Surgeons at St George’s Hospital praised for saving hand of carpenter mauled by electrical saw

BY JAMES TWOMEY
james@slpmedia.co.uk

Two surgeons have been praised for their stamina after saving a man’s left hand which was “hanging on by skin and bone” in a 17-hour surgery.

Anthony Lelliott, 46, nearly lost his hand after an electrical saw sliced it in two places on May 30.

The carpenter was cutting flooring when the accident almost completely amputated his hand at the base of his palm and just below his fingers.

Two surgeons at St George’s Hospital in Tooting worked through the night until 9am and even needed to sow a piece of Andrew’s groin to his hand to connect the skin.

Anthony said: “I threw myself off the saw. I don’t know whether it was my brain playing tricks on me, but it was like an out of body experience; I could see myself and see what I’d done. There was blood spurting out everywhere.”

“All I remember was coming through the doors into A&E and being greeted by a phenomenal amount of people. I couldn’t count them.”

Consultant plastic surgeon, Roger Adlard, who was on call when Anthony was rushed to St George’s, called his colleague, Farida Ali, who was not on call but immediately agreed to help when she heard of the severity of the injury.

Main pic: Anthony Lelliott’s left hand, which was almost cut off at his wrist by an accident; Above Anthony Lelliott, Roger Adlard and hand therapist Millie Chu

Mr Adlard said: “When we took him to theatre I realised it was much worse than I’d first thought.

“It had been described as a sub-total hand amputation, which was true, however it had it been cut off almost completely in two places – at the base of his palm and again just below the fingers – resulting in a double-level amputation.

“I knew then that it was going to be a very long operation and if I proceeded on my own then the chance of saving all five fingers was slim.

“Time was also against us; his detached fingers were getting warm and left too long without blood they would rapidly decompose and be impossible to reattach.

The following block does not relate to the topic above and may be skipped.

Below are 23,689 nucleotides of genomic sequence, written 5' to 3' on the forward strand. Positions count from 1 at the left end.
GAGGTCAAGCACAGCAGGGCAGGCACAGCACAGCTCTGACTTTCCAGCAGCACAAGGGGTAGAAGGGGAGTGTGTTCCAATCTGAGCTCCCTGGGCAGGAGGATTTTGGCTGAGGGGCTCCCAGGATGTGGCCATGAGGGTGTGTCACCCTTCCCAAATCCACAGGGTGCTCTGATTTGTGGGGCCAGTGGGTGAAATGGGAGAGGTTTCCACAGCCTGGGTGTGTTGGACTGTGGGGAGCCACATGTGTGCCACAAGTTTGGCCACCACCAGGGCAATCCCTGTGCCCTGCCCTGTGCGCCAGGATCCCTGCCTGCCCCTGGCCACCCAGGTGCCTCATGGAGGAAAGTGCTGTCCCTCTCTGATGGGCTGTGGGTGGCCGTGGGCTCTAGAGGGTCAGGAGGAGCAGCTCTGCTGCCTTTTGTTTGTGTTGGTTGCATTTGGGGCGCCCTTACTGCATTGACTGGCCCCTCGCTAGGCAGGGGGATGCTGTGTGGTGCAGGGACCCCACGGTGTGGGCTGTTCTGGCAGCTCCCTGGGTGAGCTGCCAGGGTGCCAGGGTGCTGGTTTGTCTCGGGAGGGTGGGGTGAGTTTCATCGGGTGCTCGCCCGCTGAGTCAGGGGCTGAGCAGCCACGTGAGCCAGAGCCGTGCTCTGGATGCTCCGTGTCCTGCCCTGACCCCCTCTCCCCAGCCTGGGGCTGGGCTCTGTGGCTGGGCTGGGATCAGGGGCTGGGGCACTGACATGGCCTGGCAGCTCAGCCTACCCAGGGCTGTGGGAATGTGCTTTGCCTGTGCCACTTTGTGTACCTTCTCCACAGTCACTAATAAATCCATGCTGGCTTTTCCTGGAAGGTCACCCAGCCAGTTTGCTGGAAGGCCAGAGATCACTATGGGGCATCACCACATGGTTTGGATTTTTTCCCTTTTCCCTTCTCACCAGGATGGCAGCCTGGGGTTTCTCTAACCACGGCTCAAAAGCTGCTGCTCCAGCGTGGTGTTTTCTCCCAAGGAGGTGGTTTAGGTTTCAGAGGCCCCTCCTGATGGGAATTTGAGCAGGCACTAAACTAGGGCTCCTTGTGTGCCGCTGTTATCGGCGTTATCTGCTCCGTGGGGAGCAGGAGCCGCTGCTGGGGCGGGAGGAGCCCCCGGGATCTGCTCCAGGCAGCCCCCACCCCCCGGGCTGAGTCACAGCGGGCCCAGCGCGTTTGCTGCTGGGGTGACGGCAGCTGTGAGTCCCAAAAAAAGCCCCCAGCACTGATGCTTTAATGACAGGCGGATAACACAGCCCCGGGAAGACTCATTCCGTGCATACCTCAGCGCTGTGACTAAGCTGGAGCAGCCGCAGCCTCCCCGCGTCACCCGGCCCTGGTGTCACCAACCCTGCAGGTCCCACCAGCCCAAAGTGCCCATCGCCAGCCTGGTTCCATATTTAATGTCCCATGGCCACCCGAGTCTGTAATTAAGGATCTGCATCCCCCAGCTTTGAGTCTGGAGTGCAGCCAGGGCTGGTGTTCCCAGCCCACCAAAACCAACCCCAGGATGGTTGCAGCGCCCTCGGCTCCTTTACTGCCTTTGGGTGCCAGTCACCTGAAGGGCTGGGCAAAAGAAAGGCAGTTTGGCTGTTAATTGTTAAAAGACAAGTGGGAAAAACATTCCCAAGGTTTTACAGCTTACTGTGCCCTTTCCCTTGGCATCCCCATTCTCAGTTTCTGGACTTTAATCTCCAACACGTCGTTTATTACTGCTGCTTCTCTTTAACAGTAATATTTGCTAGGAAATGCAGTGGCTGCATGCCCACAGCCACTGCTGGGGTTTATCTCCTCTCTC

“The next problem was there wasn’t enough skin to cover the exposed delicate microvascular repairs in his palm, so we decided to attach his hand to his groin to borrow skin from there.

“This procedure is called a pedicled groin flap and was performed by another hand surgeon, Jamil Moledina.”

“Mr Moledina cut a section of skin in Anthony’s groin and lifted it like a flap to cover the missing skin from his hand. It was sewn in place and left there for two weeks.

“Eventually the skin from his groin grew new roots to where it had been transferred to his hand and we were able to cut his hand free.”

“I’ve done maybe three or four hand amputations in my lifetime – most units will see one or two every year.

“I’d say it’s probably the most complex amputation I’ve had to deal with.

“There are many surgeons who, once they’d seen that level of injury, would think it was unsalvageable.”

Anthony has now begun to regain some movement in his hand. He has regular sessions with St George’s hand therapy team – a group of specialist physiotherapists who are helping to rehabilitate his hand.

Anthony added: “The care I’ve received has been fantastic and I’ve got so much gratitude for everyone; from the paramedics who were first on the scene to the staff working in the intensive care unit and on Vernon Ward at St George’s.

“Words can’t describe it because I was expecting to wake up without a hand. It’s just trying to get it to work now. It’s unbelievable really, I’m so grateful.”

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